A gunman has opened fire near a Christmas market in the French city of Strasbourg, killing at least three people and injuring 12 others, officials and witnesses say. It is being treated as an act of terrorism.
The attack began just after 8 p.m. on Tuesday when a man opened fire in the city center, which is home to one of Europe’s biggest Christmas markets. People were seen running and screaming in video shared on social media.
Soldiers who were guarding the Christmas market exchanged fire with the suspect, but he was able to steal a taxi and fled the scene. He remained at large on early Wednesday morning and a manhunt was underway.
Hundreds of police officers and soldiers have been deployed to the area to search for the suspect, who has been identified as a 29-year-old man. He was already known to intelligence services and was on a watchlist for being a possible security risk.
With no information about the whereabouts of the suspect, people in the city were urged to shelter in place and the seat of the European Parliament remained on lockdown for hours. The shelter in place was lifted at 3:20 a.m., but authorities warned people to remain vigilant.
Interior Minister Christophe Castaner confirmed that 3 people were killed in the shooting and 12 others were injured, including 6 people who were reported to be in a critical condition.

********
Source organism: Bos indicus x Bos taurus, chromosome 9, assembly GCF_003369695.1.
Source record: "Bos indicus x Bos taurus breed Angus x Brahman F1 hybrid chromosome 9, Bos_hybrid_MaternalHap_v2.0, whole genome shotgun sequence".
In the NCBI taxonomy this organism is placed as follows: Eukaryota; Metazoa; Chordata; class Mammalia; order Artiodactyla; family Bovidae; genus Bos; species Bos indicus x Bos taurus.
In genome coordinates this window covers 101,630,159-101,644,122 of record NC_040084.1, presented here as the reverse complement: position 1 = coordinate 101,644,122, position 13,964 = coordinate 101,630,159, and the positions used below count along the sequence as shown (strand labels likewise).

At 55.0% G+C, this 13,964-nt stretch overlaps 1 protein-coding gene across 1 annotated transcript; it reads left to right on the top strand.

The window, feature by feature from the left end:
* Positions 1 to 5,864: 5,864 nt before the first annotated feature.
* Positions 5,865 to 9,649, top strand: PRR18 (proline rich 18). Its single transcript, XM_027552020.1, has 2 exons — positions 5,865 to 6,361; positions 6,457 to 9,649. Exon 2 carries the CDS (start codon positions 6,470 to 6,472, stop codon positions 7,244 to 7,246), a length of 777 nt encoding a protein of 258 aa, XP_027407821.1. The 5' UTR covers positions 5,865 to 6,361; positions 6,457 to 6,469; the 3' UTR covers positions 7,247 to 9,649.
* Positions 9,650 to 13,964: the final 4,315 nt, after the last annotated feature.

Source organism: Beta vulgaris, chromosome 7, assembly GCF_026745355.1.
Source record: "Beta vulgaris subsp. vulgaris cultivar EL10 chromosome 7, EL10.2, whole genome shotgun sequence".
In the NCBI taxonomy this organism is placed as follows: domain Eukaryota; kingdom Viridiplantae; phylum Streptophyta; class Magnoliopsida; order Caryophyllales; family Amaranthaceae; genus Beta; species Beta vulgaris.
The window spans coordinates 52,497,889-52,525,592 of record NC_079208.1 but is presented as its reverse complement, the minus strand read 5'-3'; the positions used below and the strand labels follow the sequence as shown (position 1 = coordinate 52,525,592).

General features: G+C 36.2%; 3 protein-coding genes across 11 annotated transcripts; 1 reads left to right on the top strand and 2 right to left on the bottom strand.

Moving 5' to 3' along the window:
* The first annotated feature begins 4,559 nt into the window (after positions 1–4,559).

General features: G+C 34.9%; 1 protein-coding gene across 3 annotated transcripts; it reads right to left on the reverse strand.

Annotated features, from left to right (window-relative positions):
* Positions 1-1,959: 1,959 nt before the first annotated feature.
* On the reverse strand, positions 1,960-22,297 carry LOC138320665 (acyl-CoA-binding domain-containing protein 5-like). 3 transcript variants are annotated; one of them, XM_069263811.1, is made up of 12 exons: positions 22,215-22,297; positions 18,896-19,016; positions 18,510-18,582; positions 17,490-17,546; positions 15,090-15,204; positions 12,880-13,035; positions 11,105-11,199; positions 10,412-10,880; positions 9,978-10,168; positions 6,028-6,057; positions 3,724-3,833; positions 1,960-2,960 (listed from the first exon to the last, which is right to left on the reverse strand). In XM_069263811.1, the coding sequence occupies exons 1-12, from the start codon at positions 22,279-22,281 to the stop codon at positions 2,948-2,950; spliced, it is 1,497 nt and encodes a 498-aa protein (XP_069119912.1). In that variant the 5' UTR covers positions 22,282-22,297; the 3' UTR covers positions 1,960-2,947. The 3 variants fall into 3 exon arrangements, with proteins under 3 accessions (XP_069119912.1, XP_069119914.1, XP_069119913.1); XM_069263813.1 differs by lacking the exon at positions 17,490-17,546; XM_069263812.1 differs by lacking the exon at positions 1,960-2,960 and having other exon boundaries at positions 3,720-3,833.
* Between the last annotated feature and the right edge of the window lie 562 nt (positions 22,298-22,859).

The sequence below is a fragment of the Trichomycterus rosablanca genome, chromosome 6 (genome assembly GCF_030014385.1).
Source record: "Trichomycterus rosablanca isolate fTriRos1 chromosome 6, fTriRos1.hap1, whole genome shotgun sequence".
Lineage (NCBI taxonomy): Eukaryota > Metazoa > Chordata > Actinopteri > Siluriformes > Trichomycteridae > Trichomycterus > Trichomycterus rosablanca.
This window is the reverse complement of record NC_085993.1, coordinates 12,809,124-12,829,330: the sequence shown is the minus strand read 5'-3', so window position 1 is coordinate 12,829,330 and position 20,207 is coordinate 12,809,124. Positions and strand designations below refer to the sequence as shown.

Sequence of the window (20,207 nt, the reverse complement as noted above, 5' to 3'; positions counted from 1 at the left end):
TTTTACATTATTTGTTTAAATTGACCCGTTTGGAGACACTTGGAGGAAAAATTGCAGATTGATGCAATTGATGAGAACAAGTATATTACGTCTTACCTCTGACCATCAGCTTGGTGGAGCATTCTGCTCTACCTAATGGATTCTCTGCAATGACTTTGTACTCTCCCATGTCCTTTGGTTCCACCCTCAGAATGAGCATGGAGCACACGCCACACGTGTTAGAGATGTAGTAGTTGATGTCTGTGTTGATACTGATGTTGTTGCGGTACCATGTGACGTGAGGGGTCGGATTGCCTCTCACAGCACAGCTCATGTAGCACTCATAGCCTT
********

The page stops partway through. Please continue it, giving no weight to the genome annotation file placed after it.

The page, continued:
In response to the attack, the national threat level was raised to “Attack Emergency,” the highest level on a three-step scale. Castaner said it will help authorities to bolster security at other locations in France.
A motive for Tuesday’s attack was not immediately known, but investigators are treating it as an act of terrorism. French media reported that grenades were found at the suspect’s home when police tried to arrest him earlier in the day in connection with a robbery.
Strasbourg Mayor Roland Ries said the Christmas market, which draws up to 2 million visitors each year, will be closed on Wednesday. Other events in the city have also been canceled as a precaution.
France has experienced a number of terrorist attacks in recent years. In November 2015, a group of ISIS militants opened fire at restaurants and a music venue in Paris, killing 130 people and injuring hundreds more, making it the deadliest attack in France since the end of World War II.
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